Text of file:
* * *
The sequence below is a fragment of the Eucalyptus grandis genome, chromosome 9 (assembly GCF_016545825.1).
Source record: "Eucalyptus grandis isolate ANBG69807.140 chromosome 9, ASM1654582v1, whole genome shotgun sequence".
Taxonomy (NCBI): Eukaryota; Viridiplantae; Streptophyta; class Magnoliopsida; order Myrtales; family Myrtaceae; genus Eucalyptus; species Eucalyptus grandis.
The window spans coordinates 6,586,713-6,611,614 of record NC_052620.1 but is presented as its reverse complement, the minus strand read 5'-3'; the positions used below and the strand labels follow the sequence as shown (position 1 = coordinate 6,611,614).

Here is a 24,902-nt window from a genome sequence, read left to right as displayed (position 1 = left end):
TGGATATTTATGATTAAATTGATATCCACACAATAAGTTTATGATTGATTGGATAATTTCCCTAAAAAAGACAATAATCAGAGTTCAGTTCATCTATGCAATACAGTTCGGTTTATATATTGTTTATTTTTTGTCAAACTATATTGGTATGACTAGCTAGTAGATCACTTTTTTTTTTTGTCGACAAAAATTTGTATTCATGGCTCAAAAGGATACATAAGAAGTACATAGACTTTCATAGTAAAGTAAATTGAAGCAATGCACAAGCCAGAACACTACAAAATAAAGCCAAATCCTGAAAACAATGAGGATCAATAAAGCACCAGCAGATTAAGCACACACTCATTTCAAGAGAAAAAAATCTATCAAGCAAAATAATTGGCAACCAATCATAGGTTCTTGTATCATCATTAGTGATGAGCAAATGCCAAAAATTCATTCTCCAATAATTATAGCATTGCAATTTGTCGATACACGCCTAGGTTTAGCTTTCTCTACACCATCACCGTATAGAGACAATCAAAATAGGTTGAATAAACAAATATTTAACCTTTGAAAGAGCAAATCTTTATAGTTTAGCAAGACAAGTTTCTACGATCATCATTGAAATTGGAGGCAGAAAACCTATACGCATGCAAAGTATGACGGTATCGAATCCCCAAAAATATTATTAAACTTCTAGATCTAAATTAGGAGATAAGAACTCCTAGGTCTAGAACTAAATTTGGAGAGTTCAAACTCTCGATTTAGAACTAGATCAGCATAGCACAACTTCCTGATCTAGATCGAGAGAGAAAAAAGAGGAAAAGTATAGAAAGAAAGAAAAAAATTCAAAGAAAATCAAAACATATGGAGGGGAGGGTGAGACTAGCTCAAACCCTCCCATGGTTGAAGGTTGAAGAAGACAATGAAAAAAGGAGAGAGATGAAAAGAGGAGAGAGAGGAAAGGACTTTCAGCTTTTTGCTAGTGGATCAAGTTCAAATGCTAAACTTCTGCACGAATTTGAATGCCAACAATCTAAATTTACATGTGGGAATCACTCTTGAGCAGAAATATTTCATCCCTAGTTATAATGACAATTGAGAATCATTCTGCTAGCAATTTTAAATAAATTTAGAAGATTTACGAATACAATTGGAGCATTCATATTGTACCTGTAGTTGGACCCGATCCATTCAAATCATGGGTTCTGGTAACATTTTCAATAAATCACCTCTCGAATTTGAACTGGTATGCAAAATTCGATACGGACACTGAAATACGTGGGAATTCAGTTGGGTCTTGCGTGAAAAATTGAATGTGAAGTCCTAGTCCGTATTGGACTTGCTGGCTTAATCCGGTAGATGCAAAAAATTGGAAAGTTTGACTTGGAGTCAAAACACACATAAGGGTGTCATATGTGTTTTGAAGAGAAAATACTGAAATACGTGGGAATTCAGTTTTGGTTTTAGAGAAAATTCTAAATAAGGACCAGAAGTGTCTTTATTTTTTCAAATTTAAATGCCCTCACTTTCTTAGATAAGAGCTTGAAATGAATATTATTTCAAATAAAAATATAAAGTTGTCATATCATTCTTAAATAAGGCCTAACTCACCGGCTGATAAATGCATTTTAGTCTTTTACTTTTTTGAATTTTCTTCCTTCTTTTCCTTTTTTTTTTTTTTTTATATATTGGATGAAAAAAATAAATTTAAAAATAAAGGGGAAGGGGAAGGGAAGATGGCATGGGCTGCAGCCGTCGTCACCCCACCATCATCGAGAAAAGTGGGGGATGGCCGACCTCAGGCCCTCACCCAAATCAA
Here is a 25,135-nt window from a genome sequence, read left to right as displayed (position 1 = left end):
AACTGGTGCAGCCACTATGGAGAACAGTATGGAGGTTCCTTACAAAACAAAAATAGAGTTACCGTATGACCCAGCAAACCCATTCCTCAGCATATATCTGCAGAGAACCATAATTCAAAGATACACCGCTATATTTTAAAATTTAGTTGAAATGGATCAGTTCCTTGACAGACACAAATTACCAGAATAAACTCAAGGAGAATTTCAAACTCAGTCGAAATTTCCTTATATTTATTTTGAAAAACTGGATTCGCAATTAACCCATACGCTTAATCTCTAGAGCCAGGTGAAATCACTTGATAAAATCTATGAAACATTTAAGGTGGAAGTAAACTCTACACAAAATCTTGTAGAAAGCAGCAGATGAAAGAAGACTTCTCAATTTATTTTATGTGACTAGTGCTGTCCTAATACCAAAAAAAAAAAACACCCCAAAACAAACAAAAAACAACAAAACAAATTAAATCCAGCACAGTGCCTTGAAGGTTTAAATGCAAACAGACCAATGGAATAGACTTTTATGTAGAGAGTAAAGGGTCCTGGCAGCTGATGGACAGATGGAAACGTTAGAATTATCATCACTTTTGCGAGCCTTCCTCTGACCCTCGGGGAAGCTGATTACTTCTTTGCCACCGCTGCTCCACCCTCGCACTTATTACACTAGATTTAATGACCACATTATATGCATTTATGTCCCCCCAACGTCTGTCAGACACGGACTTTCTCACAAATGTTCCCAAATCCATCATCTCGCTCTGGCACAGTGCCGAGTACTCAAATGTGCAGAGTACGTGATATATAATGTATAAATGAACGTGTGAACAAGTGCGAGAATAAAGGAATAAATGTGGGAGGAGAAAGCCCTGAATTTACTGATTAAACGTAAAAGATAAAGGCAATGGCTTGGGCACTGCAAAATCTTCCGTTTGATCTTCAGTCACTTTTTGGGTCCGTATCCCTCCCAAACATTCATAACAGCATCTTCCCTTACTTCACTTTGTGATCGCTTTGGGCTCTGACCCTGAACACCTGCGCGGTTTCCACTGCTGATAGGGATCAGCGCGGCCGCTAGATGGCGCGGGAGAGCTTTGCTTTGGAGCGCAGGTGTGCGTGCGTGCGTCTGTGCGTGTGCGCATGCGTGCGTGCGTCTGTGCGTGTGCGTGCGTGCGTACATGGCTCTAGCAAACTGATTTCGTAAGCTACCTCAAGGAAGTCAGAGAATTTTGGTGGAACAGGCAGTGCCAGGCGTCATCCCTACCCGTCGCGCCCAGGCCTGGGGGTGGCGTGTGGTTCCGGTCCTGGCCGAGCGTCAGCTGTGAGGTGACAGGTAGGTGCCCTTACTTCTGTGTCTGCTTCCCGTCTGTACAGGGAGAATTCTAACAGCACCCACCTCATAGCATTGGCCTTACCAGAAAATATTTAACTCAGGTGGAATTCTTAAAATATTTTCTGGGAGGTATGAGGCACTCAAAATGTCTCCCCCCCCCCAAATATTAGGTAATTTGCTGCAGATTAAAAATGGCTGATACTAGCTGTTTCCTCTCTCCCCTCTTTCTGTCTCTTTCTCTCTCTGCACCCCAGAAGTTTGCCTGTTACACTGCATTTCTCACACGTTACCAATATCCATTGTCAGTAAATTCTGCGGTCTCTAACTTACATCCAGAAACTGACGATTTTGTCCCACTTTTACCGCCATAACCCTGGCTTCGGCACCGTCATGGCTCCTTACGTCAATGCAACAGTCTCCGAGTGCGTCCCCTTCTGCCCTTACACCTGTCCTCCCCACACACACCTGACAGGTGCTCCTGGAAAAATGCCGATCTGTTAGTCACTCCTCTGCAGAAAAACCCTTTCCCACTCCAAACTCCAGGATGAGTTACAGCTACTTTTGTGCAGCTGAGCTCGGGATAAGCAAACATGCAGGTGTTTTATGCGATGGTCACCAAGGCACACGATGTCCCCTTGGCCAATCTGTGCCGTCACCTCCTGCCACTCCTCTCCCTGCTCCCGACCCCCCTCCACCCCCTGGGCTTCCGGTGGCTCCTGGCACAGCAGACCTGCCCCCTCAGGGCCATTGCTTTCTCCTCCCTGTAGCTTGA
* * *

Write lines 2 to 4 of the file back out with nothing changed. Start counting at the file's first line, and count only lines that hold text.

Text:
Source record: "Eucalyptus grandis isolate ANBG69807.140 chromosome 9, ASM1654582v1, whole genome shotgun sequence".
Taxonomy (NCBI): Eukaryota; Viridiplantae; Streptophyta; class Magnoliopsida; order Myrtales; family Myrtaceae; genus Eucalyptus; species Eucalyptus grandis.
The window spans coordinates 6,586,713-6,611,614 of record NC_052620.1 but is presented as its reverse complement, the minus strand read 5'-3'; the positions used below and the strand labels follow the sequence as shown (position 1 = coordinate 6,611,614).